Oculus Quest Tech Details
Today we also learned from Oculus today about what makes the headset tick.
The 1,600 × 1,440 per-eye displays are OLED with a PenTile sub-pixel layout, Oculus confirmed to Road to VR, which brings many of the same upsides and downsides that you’d expect from the Rift’s displays. For instance, OLED gives rich colors and deep blacks, but you’ll see ghosting in high-contrast scenes.
The Quest displays is definitely sharper than the Rift with less screen door effect, and looks an awful lot like the Vive Pro display, with similarly solid mura correction. I haven’t had a chance to check the headsets side by side, but my guess is that Quest is probably using the same Samsung-made displays as the Vive Pro.
Oculus tells Road to VR that Quest’s displays and system are locked to 72Hz, unlike Oculus Go which is usually 60Hz but with an optional 72Hz mode for developers who can hit that target. A faster refresh rate means smoother visuals, lower headtracking latency, and less visible strobing, though it comes up short of the 90Hz standard of headsets like Rift and Vive.
Oculus also confirmed that Quest will have the same hardware-level chromatic aberration correction that was announced for Go, which prevents color separation at the edges of the lens. As the headset uses the same lenses and lens clips as Go, compatible prescription lenses will work for both headsets. This makes sense especially as Quest’s lenses are identical to Go. That means similar pros and cons: a reasonably large ‘sweet spot’, but also god rays in high contrast scenes.
However, unlike Go, Quest has an IPD adjustment, which means you can match the width between the lenses to the width between your eyes. That allows you to dial in the sweet spot more precisely on Quest. Presently the headset doesn’t show an IPD figure as you move the slider, and we aren’t clear if that feature (as seen with the Rift) is in the headset or not.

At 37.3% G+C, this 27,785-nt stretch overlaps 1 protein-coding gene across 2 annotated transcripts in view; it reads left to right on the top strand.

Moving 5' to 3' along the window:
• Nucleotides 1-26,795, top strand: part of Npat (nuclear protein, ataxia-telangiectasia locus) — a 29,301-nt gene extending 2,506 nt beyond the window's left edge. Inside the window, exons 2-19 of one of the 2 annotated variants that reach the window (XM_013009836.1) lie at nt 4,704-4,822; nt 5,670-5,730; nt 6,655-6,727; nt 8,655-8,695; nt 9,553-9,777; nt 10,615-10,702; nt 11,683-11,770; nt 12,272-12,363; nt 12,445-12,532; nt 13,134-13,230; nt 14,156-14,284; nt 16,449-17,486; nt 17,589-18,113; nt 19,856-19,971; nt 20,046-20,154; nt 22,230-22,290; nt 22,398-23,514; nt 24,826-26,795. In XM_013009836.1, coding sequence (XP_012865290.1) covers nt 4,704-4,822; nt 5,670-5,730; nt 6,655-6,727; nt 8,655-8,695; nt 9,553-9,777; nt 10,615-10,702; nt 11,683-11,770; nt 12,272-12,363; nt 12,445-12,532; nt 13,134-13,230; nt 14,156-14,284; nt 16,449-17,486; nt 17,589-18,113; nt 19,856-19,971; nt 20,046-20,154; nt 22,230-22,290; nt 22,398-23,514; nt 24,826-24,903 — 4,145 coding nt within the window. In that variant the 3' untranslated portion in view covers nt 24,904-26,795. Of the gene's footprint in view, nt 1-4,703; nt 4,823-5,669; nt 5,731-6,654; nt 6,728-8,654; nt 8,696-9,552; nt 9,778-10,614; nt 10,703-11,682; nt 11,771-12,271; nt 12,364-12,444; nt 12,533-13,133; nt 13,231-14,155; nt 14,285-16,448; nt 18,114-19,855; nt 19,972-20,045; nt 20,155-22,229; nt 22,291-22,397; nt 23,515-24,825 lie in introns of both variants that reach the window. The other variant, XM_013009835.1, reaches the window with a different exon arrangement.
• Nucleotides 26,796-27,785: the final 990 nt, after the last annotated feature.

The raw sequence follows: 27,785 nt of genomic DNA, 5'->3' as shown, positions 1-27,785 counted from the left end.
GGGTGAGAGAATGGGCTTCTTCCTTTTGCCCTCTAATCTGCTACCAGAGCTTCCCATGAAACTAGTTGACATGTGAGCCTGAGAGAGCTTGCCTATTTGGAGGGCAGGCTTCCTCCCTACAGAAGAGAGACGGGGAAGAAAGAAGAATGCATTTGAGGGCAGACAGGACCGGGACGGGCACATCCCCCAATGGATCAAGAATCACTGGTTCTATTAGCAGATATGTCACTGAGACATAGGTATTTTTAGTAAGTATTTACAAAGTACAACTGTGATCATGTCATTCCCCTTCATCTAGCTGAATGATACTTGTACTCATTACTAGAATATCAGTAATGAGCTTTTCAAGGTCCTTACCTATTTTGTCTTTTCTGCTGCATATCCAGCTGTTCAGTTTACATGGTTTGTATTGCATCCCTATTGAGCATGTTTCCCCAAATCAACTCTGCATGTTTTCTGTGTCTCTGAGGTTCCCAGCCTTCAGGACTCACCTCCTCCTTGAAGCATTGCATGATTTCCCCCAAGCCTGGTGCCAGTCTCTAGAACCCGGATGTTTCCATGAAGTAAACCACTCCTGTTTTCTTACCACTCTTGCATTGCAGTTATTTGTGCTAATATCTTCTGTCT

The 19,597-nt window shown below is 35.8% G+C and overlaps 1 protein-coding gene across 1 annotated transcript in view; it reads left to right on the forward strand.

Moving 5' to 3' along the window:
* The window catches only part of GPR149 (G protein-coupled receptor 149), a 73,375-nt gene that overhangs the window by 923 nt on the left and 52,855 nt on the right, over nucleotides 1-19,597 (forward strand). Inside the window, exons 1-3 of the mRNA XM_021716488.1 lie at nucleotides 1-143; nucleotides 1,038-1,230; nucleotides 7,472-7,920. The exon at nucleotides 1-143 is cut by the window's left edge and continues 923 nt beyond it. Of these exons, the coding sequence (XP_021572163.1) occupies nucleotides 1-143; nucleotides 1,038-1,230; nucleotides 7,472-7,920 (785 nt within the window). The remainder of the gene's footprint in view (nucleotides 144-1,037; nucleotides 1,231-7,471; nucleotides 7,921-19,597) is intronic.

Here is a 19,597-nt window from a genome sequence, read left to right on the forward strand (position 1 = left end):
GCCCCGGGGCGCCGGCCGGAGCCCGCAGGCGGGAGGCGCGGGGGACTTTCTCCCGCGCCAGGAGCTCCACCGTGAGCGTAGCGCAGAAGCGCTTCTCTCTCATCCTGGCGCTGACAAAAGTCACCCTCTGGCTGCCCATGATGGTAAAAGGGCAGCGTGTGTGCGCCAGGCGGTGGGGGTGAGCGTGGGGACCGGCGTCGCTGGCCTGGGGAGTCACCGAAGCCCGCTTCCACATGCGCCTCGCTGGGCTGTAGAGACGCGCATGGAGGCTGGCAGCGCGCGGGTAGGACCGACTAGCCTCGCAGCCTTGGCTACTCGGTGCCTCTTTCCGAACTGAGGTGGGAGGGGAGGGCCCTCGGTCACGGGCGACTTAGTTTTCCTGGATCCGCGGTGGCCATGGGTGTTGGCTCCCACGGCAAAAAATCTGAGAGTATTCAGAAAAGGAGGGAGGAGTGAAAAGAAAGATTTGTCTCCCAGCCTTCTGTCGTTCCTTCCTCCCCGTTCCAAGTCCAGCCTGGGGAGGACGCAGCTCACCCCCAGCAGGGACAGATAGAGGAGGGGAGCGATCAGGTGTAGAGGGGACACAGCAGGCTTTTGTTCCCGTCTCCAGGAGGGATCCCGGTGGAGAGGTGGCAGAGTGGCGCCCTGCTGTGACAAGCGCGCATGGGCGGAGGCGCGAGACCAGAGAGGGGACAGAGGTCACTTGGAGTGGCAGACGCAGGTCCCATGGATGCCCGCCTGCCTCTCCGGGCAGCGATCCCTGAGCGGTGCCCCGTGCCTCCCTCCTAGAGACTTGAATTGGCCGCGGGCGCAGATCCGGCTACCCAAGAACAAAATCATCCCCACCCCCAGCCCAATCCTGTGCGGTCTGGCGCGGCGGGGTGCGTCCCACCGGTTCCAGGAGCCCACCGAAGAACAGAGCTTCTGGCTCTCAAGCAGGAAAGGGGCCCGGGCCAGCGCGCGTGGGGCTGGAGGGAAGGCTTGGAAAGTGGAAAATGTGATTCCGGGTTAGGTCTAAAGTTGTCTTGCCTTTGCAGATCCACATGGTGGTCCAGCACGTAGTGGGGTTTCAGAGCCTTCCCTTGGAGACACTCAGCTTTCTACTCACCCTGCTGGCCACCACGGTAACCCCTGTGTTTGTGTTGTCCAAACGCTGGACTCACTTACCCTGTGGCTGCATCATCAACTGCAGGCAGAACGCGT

When it comes to the Quest controllers, they’re slightly less ergonomic than the Rift’s Touch controllers in my opinion, as they have a somewhat straighter handle, and (and this is really subtle) are actually missing that nice little thumb rest that that’s on Touch (I didn’t know I used it that much until it went missing!). Still, they are effectively the same tool as Touch, offering all the same buttons and a very comparable form-factor.
Oculus also confirmed to Road to VR that while the demo units at Connect weren’t showing it, all of the same buttons on Rift’s Touch will also be capacitive on Quest’s controllers. That means that the buttons can sense when your finger is resting on them (even if you aren’t pressing them), which allows your virtual hand to react more closely to your real hand movements.
Quest’s $400 price point is for a 64GB model, and while Oculus tells us that they aren’t yet sure what other capacities they will offer, they are considering additional options.